View Full Version : Need bass sheet music

04-22-2011, 10:12 PM
My husband is learning to play bass guitar and double bass while I learn ukulele. We want to play together but have a hard time finding music for him. I don't know where to look. I have been using the Daily Ukulele and he can make up parts to some of them. But it would be better if he had the real music. Tab doesn't give him enough information about the rhythms.

04-24-2011, 12:48 AM
Try doing a search for bass tabs and the name of the song on Google. Works for me.

04-25-2011, 02:58 AM
Thanks, he has found lots. But tabs are hard if you can't hear the bass part well. I wish there were more guitar/bass sheet music!

04-25-2011, 04:29 AM
My husband is learning to play bass guitar and double bass

Let's assume the music is 4 beats (4/4 or 2/2).

Well,I would stick to the very basic. If the sheet music says C chord, you hit C note on beat 1 and on beat 3. That's basic. Your can hit C on 1, 2, 3 and 4. It's always the case. You hit the root note), unless you see a slash chord. If the chord says "C/E", you use the E as bass.

A bit more advanced - On C chord, you hit C on 1, G on2, C on 3 and G on 4. Here, it's called 1-5-1-5 (and 1 indicates the root and 5 means the fifth note above the root). Unless the chord is augument (sharp 5) or diminished (flat 5) or flat 5, this works like a charm.

To me, the key to the bass playing is to keep the rhythm and "don't screw up". The bass does not have to be fancy but the bass holds everyone together and the bass cannot make a mistake.

Once he masters the 1-5-1-5, he can experiment a bass run and other variations.

You usually don't find a sheet music written for bass, and it's more useful to be able to look at chords and play bass out of the chord.


12-10-2011, 06:17 AM
Many thanks for this simple suggestion. Sometimes, it's good to just play something and this will help me get started on U-bass.

12-10-2011, 06:39 AM
When the chord is a C then playing C on beats 1 and 3 with a G on beats 2 and 4 is good. To add to the good advice from Chief, I avoid playing the G on beat 4 if the next chord coming up is a G and will instead play C G C C, or maybe C G C F#. The F# leads to the G for the first beat of the next measure.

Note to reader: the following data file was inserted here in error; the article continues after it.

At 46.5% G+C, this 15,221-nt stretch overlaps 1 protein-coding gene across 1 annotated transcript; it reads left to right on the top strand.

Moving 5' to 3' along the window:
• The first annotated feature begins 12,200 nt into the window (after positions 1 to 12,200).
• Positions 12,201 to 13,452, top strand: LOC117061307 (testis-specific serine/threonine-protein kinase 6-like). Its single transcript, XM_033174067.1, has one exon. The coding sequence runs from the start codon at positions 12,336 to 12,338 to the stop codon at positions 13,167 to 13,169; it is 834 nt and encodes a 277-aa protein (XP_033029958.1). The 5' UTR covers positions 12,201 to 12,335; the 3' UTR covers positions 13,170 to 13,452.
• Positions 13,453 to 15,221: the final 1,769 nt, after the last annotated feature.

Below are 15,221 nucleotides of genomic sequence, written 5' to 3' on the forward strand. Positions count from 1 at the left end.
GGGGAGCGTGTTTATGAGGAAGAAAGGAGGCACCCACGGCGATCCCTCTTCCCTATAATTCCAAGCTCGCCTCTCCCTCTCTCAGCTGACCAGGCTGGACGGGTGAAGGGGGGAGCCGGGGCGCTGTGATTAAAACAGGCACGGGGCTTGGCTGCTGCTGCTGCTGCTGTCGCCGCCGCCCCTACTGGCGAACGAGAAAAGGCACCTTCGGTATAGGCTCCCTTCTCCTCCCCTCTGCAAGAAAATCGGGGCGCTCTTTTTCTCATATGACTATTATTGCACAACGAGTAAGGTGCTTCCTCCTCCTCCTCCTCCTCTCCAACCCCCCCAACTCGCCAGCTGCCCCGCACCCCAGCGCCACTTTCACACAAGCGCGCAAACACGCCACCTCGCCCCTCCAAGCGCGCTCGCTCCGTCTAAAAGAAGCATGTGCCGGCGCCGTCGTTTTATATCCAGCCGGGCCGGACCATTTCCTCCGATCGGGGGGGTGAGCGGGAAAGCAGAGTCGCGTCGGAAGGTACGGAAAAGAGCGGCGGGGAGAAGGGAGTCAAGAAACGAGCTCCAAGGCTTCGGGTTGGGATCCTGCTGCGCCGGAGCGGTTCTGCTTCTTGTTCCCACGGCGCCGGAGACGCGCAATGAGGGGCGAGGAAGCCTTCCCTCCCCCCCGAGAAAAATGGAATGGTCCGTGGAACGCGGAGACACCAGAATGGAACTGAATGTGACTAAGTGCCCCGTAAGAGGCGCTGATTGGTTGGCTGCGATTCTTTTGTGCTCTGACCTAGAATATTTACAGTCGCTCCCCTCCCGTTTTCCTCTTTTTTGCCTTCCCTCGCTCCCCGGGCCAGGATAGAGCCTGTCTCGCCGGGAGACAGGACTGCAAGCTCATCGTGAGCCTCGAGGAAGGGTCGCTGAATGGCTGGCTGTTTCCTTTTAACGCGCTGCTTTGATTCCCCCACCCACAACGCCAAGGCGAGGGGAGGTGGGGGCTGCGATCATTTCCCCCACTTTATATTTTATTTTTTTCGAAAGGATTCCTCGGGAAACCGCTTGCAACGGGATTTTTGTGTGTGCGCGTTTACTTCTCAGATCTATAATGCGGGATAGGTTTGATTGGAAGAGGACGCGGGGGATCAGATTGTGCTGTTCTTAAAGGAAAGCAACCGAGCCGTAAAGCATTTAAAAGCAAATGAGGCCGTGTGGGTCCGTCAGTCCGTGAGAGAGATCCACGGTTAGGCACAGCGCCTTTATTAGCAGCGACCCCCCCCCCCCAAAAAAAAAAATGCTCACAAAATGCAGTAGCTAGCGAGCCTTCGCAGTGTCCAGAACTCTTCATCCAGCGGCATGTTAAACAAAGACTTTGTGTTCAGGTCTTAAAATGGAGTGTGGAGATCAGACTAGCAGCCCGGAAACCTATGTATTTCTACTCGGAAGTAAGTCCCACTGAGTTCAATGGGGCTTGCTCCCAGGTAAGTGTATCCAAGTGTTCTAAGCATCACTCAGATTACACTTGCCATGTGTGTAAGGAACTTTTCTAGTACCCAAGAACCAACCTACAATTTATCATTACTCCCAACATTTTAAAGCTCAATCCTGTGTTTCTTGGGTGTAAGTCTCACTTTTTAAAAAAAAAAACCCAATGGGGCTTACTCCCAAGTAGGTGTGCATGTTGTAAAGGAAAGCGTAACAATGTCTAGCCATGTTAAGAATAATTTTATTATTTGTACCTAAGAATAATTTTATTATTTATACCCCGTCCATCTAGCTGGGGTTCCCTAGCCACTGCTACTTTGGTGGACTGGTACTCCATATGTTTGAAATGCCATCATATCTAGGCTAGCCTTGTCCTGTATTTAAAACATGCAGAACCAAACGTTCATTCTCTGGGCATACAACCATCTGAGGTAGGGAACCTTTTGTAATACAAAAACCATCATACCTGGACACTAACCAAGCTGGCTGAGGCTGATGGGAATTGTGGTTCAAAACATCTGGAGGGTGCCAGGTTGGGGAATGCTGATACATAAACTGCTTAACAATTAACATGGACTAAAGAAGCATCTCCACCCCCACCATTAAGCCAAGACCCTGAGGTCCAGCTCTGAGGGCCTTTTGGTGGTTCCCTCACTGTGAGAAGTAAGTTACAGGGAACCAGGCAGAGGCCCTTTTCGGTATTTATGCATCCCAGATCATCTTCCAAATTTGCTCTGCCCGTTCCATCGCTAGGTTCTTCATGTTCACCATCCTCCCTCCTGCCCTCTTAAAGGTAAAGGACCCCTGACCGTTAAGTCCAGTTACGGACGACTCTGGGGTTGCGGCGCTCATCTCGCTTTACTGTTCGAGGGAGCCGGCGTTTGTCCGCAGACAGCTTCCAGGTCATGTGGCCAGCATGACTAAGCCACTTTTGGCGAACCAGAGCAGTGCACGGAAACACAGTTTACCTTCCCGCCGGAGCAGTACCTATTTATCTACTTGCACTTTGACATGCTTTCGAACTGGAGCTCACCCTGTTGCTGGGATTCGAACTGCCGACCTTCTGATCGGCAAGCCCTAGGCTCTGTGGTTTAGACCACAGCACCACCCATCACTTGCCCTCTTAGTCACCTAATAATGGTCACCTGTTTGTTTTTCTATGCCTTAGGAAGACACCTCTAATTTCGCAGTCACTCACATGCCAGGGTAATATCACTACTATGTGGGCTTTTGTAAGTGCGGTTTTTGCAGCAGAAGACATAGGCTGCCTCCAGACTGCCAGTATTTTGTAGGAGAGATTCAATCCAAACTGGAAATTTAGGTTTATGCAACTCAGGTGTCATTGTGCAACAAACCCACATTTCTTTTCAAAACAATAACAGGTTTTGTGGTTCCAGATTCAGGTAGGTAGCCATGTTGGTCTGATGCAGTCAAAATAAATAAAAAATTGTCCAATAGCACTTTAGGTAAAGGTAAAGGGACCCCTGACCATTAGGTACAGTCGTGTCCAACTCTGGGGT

For rhythm patterns think of a drummer that plays the bass drum, listen to the bass drum part of a song to understand the rhythm used. A string bass player is like bass drummer who also gets to choose a pitch. The pitch choices are defined by the current chord, and the upcoming chord.

There are many ways to look at it though.

12-10-2011, 12:20 PM
Basically, what the others have said but I'll add - as relative beginners you should be playing music you are really familiar with. I.e. if you just find simple "lead sheets" (chords and lyrics) for songs you listen to and could sing in your sleep then learning to play them will be much easier because you'll know when the rhythm doesn't sound right, etc.

Second, sing (even if only softly to yourselves) the song as you play - again, if you know the song and you can't sing it then you'll know something isn't right with the rhythm.

On youtube there is a whole series of bass lessons (can't remember the fella's youtube account but his name is Mark if I remember right) that are very good for beginning bassists.

Finally, your hubby should learn "the box" ASAP. With the exception of flashy solos by guys like Victor Wooten, etc., most bass playing is done in the box. Once you know the box and a few simple patterns and walks you can play almost any song that you know simply by applying the box to the chord chart and a rhythm pattern appropriate to the song. The exceptions are songs that have a very specific bass "riff" that makes the song - "Stand by Me" for example. "Stand by Me" is still played mostly in the box but because the riff is so distinctive you pretty much have to play it like the original or people think you're "doing it wrong." For most songs, though, just follow the chords with an appropriate rhythm pattern and you're golden.

One final warning - don't get too hung up on the blues walks. It seems like everybody and his brother has a youtube video showing the R,3,5,6,8,6,5,3 blues walk as if that was the holy grail of bass playing. It's a cool walk, but appropriate for very, very few songs even in the blues genre. You'll find a more generic pattern like R,R,R 8-5 much more useful in most modern western music. It's far less distinctive, but can be played over almost any style. I.e. it's a good meat and potatoes rhythmic device.